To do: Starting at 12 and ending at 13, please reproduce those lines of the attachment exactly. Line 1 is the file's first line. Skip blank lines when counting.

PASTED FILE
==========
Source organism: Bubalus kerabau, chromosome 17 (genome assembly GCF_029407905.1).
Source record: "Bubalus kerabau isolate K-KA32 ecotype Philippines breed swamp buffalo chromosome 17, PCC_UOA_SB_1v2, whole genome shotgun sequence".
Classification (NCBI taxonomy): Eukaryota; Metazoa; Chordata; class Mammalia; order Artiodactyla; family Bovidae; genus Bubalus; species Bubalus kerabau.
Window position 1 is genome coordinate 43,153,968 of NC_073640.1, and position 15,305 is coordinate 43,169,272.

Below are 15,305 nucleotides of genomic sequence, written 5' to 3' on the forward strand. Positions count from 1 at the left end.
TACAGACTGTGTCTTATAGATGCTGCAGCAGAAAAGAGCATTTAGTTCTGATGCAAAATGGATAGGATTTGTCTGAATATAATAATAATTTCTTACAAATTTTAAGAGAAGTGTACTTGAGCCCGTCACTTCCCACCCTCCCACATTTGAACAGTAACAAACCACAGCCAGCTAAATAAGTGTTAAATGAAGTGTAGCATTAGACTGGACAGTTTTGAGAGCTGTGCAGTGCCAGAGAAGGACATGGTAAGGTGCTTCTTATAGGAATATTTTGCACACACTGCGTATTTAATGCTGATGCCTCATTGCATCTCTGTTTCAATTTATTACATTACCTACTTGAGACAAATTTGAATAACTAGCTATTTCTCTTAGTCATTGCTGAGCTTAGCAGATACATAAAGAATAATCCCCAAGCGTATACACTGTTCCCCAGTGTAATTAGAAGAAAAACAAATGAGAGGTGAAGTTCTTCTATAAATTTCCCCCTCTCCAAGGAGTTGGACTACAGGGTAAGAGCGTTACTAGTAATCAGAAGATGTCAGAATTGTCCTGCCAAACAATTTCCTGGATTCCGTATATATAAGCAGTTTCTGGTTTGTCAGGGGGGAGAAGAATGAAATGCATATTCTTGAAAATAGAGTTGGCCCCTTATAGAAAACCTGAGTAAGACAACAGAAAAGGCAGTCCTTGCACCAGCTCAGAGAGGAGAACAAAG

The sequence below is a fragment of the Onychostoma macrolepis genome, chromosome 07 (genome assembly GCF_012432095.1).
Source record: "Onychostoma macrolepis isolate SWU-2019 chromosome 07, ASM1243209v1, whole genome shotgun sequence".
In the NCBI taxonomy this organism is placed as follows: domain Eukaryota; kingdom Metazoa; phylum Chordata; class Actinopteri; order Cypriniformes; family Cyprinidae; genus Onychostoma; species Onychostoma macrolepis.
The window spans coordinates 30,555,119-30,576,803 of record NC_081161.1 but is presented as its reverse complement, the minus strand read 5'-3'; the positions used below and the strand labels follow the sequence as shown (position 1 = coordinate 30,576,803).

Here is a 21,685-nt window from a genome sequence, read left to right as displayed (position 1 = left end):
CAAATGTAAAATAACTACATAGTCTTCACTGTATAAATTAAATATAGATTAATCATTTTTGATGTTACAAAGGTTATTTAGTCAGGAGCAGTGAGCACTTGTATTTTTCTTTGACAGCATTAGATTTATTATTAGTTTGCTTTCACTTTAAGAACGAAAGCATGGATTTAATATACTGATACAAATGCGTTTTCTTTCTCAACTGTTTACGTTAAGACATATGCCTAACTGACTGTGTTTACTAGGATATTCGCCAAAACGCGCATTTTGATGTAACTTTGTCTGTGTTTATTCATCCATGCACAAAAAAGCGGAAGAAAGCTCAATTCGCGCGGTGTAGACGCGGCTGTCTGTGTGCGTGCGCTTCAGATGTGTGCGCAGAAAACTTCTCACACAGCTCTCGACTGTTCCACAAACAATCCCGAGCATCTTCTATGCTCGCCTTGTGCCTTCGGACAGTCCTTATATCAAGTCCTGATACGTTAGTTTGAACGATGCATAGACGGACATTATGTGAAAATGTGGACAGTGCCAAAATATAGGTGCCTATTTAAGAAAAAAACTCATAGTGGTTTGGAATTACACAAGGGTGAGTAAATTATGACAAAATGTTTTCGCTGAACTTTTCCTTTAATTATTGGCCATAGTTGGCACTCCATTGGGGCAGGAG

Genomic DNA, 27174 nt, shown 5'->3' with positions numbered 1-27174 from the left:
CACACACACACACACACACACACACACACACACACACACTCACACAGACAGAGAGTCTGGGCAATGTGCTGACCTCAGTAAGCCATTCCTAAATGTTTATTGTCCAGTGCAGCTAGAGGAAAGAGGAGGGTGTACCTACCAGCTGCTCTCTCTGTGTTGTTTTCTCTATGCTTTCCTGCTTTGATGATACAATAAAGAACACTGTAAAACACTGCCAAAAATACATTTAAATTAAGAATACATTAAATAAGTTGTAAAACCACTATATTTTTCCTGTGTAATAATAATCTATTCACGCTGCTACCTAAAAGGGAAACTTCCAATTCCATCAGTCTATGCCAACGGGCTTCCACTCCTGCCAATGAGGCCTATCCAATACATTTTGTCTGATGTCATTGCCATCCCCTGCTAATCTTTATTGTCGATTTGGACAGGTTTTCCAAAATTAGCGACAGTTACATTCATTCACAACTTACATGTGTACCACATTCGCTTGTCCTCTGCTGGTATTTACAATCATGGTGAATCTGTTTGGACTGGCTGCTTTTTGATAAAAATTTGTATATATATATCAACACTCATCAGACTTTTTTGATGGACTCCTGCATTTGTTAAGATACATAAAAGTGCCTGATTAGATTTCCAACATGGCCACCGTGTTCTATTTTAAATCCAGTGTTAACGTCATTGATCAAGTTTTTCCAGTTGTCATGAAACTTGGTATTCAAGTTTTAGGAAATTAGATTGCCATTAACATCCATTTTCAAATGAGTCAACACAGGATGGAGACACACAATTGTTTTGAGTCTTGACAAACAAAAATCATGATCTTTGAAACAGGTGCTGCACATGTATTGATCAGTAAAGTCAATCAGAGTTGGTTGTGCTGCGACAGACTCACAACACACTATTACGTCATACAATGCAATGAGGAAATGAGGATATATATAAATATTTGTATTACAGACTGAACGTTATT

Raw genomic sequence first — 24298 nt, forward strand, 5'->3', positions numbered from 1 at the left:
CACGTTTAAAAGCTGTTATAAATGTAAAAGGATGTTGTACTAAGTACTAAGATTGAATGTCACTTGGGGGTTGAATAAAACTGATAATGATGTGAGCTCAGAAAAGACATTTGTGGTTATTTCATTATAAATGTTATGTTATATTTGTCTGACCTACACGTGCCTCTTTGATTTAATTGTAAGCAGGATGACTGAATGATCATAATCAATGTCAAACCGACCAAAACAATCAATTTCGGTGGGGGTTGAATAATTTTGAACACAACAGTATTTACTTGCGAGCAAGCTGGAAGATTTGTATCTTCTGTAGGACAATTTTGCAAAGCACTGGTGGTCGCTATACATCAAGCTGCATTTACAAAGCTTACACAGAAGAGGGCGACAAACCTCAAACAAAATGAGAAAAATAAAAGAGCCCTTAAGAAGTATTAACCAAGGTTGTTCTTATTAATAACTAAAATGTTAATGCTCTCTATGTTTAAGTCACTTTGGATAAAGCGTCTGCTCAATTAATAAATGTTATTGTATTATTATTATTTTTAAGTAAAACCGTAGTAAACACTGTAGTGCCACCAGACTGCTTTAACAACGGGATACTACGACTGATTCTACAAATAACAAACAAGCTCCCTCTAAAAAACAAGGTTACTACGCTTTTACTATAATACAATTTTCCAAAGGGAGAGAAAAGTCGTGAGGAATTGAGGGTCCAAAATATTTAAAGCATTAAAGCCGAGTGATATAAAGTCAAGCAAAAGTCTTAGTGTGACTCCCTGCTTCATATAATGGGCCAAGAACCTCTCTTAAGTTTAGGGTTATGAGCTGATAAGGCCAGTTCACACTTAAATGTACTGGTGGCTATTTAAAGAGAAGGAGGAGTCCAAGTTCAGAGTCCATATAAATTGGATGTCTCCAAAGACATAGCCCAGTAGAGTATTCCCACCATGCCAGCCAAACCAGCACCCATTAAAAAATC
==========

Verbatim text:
CAAATGTAAAATAACTACATAGTCTTCACTGTATAAATTAAATATAGATTAATCATTTTTGATGTTACAAAGGTTATTTAGTCAGGAGCAGTGAGCACTTGTATTTTTCTTTGACAGCATTAGATTTATTATTAGTTTGCTTTCACTTTAAGAACGAAAGCATGGATTTAATATACTGATACAAATGCGTTTTCTTTCTCAACTGTTTACGTTAAGACATATGCCTAACTGACTGTGTTTACTAGGATATTCGCCAAAACGCGCATTTTGATGTAACTTTGTCTGTGTTTATTCATCCATGCACAAAAAAGCGGAAGAAAGCTCAATTCGCGCGGTGTAGACGCGGCTGTCTGTGTGCGTGCGCTTCAGATGTGTGCGCAGAAAACTTCTCACACAGCTCTCGACTGTTCCACAAACAATCCCGAGCATCTTCTATGCTCGCCTTGTGCCTTCGGACAGTCCTTATATCAAGTCCTGATACGTTAGTTTGAACGATGCATAGACGGACATTATGTGAAAATGTGGACAGTGCCAAAATATAGGTGCCTATTTAAGAAAAAAACTCATAGTGGTTTGGAATTACACAAGGGTGAGTAAATTATGACAAAATGTTTTCGCTGAACTTTTCCTTTAATTATTGGCCATAGTTGGCACTCCATTGGGGCAGGAG

Genomic DNA, 27174 nt, shown 5'->3' with positions numbered 1-27174 from the left: